Another game and another upstart team for Gus Malzahn's Auburn Tigers (1-0) to face. Last week, Auburn pulled out a last-second 27-21 come-from-behind victory over then-No. 11 Oregon and now faces a Tulane (1-0) team wanting to cash in on the trend of slaying some of the sleeping SEC giants starting the 2019 college football season. Can Tulane rise up and embarrass yet another SEC team in the early part of the season, or can Auburn push past the mental and physical fatigue of a hard-fought game for another victory?
In the season opener for the Green Wave, Tulane wasted little time warming up the offense in extending a 28-7 halftime lead over FIU to a 42-14 win. Tulane had its way with the Panthers on the ground, rushing for 350 yards. Senior quarterback Justin McMillan, complemented the ground game nicely, throwing for 199 yards with two touchdowns. FIU had nowhere to run against Tulane, mustering only 59 rush yards off 26 attempts.
Auburn’s road to an opening-game victory was not nearly as easy. With true freshman quarterback Bo Nix getting a baptism by fire against one of the top teams in the nation, the Tigers offense sputtered early on and faced a 14-6 halftime deficit. The margin widened to 21-6 before Nix threw his first collegiate touchdown pass to Eli Stove. In all, Auburn scored 21 unanswered points, getting a 26-yard touchdown pass from Nix to Seth Williams with nine seconds left to seal the victory.
Tulane at Auburn
Kickoff: Saturday, Sept. 7 at 7:30 p.m. ET
Spread: Auburn -17.5
When Tulane Has the Ball
Tulane's emphasis on the ground game last week was not an anomaly. The Green Wave were one of college football’s best rushing offenses a year ago, amassing an average of 218 yards per game. Senior tailback Darius Bradwell is the leader in the backfield and is coming off a 1,134-yard 11-touchdown performance last season. He picked up where he left off, netting 90 yards off 13 totes in the win over FIU.
Tulane performed particularly well given what the Green Wave had to replace in the trenches. Left guard Corey Dublin is the only starter back up front, although the new starting unit includes seniors Tyler Johnson and Christian Montano. They face an Auburn front four that might be the best in the nation and held a very talented Oregon line and backfield to 90 yards on the ground.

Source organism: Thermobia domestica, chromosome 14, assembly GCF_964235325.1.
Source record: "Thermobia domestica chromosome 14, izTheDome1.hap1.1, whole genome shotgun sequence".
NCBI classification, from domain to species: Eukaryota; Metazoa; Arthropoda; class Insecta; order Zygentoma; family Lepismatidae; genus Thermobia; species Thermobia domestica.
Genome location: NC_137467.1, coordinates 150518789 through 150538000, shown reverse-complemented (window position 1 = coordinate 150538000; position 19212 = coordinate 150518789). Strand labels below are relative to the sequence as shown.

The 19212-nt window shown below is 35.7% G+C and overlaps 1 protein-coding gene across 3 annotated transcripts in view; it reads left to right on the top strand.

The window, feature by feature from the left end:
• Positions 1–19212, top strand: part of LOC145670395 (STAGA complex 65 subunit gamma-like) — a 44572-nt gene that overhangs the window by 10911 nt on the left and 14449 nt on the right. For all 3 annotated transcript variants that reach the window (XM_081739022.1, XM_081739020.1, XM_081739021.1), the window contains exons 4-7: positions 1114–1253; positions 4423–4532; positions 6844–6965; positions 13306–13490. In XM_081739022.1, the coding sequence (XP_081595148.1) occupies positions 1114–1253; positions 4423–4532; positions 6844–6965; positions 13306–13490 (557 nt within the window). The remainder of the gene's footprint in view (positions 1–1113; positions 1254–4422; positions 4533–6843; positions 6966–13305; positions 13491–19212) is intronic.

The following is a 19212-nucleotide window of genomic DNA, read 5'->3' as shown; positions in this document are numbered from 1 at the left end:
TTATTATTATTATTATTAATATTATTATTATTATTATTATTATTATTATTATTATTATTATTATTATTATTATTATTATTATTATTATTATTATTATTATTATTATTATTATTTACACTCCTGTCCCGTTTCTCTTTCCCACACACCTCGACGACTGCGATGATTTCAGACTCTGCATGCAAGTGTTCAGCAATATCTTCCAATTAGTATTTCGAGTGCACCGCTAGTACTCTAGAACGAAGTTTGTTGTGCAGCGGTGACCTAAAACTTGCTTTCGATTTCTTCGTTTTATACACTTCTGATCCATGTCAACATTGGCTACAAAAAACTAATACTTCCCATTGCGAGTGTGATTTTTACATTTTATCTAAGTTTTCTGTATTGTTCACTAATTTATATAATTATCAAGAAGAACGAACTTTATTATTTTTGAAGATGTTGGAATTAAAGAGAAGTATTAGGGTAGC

An interesting aspect to this game is seeing McMillan, a grad transfer from LSU, start against a SEC team. Will the familiarity with the Tigers’ calls and personnel help or add to a fear factor? Tulane has not asked McMillan to do too much in the passing game; he threw for 1,304 yards with 10 scores a year ago on 154 attempts. He was on target against FIU, hitting 14-of-18 attempts and taking just one sack.
When Auburn Has the Ball
Look for Nix's maturation to continue. His last-second heroics overshadowed an average game at best for a collegiate quarterback but a pretty darn good one for his very first game, considering the competition. Nix completed 13-of-31 passes for 177 yards with two touchdowns and two picks. He added 42 yards on the ground, giving Malzahn’s offense that extra weapon that has been missing over the past two seasons. With Kent State next up on the schedule, Malzahn can experiment with Nix and get his five-star quarterback more comfortable in the offense before traveling to College Station to face Texas A&M.
The successful Auburn offenses under Malzahn have been built on the run, but that element has been missing in recent years until a resurgent performance in Week 1. The Tigers impressed against Oregon, rushing for 206 yards and picking up 13 first downs along the way. With Nix feeling his way through the first part of the season, being able to rely on the run is a must. JaTarvious Whitlow showed up for the Tigers in the opener, rushing 24 times for 110 yards. Little was seen of Kam Martin last week, but expect the carries to be more evenly dispersed on Saturday.
Tulane’s defense was susceptible to the pass last season, allowing 260 yards per contest and ranking 107th out of 129 FBS teams. Nix can use this opportunity to develop better in-game chemistry with his receivers. Seth Williams was the leading target against Oregon with four receptions for 41 yards and a score. The ball was spread around the field, with seven different receivers making a catch.
The fun part of the game will be seeing if Tulane’s up-tempo offense can find cracks in Auburn’s run defense. For the Green Wave to stay in the game, McMillian will have to pick apart his old buddies when called upon. For Auburn, the Tigers got out of the Oregon game without any significant injuries. The goal is always to come out strong, bend the opposition to your will and then take out the starters as early as possible. If a big lead is built early, will Auburn stay focused for four quarters on defense to keep Tulane at arm's length?
Prediction: Auburn 42, Tulane 17
— Written by Ryan Wright, who is part of the Athlon Contributor Network and an established media professional with more than two decades' worth of experience and is a member of the FWAA. Over the years, Wright has written for numerous sites and publications and has his own recruiting site, www.recruitingnewsguru.com. Follow him on Twitter @RyanWrightRNG.